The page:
Perspectives On Ballot Measures: Protect Medi-Cal Funding; Time To Raise Tobacco Tax
Commentators analyze how the election could affect health care and policy in California.
Los Angeles Times:
Yes On Proposition 52 To Keep Medi-Cal Funded
About 1 of every 6 Californians lives in poverty, which helps explain why almost 12 million state residents are enrolled in Medi-Cal — the state’s version of Medicaid, the health insurance program for impoverished Americans that’s jointly funded by federal and state taxpayers. California’s enrollment is by far the largest in the country. Yet because the state is relatively wealthy, California has to pick up a larger share of its Medicaid costs than almost every other state does. The higher a state’s median income, the smaller the fraction of Medicaid costs that the federal government will pay. (9/13)
It's Time To Raise California Tobacco Tax
Generally speaking, Californians shun tobacco. Smoking has been banned in workplaces here since 1994. So few adults smoke that it is socially unacceptable. Because of new legislation, Californians must be 21 to legally buy a pack of smokes. And yet tobacco industry lobbyists, reinforced by tobacco company contributions to Democratic and Republican politicians, are able to snuff any legislation to raise tobacco taxes. So once again, voters are being asked to do what legislators have failed to do: raise taxes on cigarettes and other tobacco products, including increasingly popular nicotine-containing e-cigarettes, with the revenue earmarked for anti-tobacco efforts and health care. (9/12)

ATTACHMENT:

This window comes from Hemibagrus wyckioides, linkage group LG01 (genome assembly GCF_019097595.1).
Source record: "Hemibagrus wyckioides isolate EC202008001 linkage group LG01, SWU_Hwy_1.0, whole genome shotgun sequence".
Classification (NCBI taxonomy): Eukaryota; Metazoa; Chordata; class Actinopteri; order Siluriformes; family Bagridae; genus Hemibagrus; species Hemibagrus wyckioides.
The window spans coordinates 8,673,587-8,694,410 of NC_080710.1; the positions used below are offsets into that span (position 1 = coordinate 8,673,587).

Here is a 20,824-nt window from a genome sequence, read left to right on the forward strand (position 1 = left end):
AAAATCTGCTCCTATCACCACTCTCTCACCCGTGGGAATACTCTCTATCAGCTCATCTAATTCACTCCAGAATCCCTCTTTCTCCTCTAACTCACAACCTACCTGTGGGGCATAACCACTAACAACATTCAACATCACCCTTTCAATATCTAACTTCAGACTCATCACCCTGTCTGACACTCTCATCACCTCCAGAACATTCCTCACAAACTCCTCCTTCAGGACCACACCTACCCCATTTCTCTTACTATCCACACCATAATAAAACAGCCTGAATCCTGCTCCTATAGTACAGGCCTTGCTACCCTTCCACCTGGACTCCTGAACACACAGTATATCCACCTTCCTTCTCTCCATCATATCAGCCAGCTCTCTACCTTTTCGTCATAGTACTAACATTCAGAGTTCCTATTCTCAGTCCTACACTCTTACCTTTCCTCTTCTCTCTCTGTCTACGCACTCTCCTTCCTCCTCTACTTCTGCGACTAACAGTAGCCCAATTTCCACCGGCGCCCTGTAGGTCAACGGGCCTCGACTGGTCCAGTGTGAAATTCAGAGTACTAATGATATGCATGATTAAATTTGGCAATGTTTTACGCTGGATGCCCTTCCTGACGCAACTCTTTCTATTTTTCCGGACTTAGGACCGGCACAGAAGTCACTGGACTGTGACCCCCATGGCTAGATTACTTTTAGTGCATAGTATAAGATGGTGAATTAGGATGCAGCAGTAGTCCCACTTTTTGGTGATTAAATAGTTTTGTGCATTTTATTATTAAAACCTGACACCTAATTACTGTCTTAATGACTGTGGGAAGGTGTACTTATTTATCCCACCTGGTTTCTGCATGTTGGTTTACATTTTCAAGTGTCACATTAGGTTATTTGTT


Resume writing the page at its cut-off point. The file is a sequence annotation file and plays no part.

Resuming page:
Prop. 60: How Hardcore Do We Want To Get In Policing Porn?
For as long as X-rated entertainment has existed, it has exploited the vulnerable and troubled. So we sympathize with the intentions behind Proposition 60, which would crack down on unsafe sex in the production of pornography. Unfortunately, this initiative is a bit like its Los Angeles-based proponent, activist Michael Weinstein of the AIDS Healthcare Foundation – well-meaning, but so litigious that even sympathizers are unsettled. Most mainstream AIDS organizations and both major political parties in California oppose it. So must we. (9/12)
San Diego Union-Tribune:
Yes On Prop 61 For Affordable Medications
As nurses, we see families who can’t afford the medications they or their children need, or they have to give up other basic necessities. We see patients who have been admitted to the hospital with elevated blood glucose levels because they couldn’t afford the medications that control their diabetes. In 2013 alone, insulin prices jumped by 200 percent. It’s heartbreaking and it’s unconscionable. Californians can take some control back by voting yes on Proposition 61. Proposition 61 would require the state to negotiate with the drug companies for prices that are no more than the amounts paid for the same medications by the U.S. Department of Veterans Affairs. (Malinda Markowitz and Dahlia Tayag, 9/15)
The San Diego Union-Tribune:
Prop 61 Would Hurt Veterans
As the commander of the Veterans of Foreign Wars (VFW), Department of California, my duty is to work with and represent veterans throughout California. That’s why I’m deeply concerned about the harm Proposition 61 would inflict on veterans. ... Proposition 61 is a deeply flawed measure that would hurt our nation’s veterans by increasing drug costs to the U.S. Department of Veterans Affairs (VA) and, consequently, increasing the price veterans pay for prescription drugs. And the increase in costs to veterans would be significant. (Dale Smith, 9/15)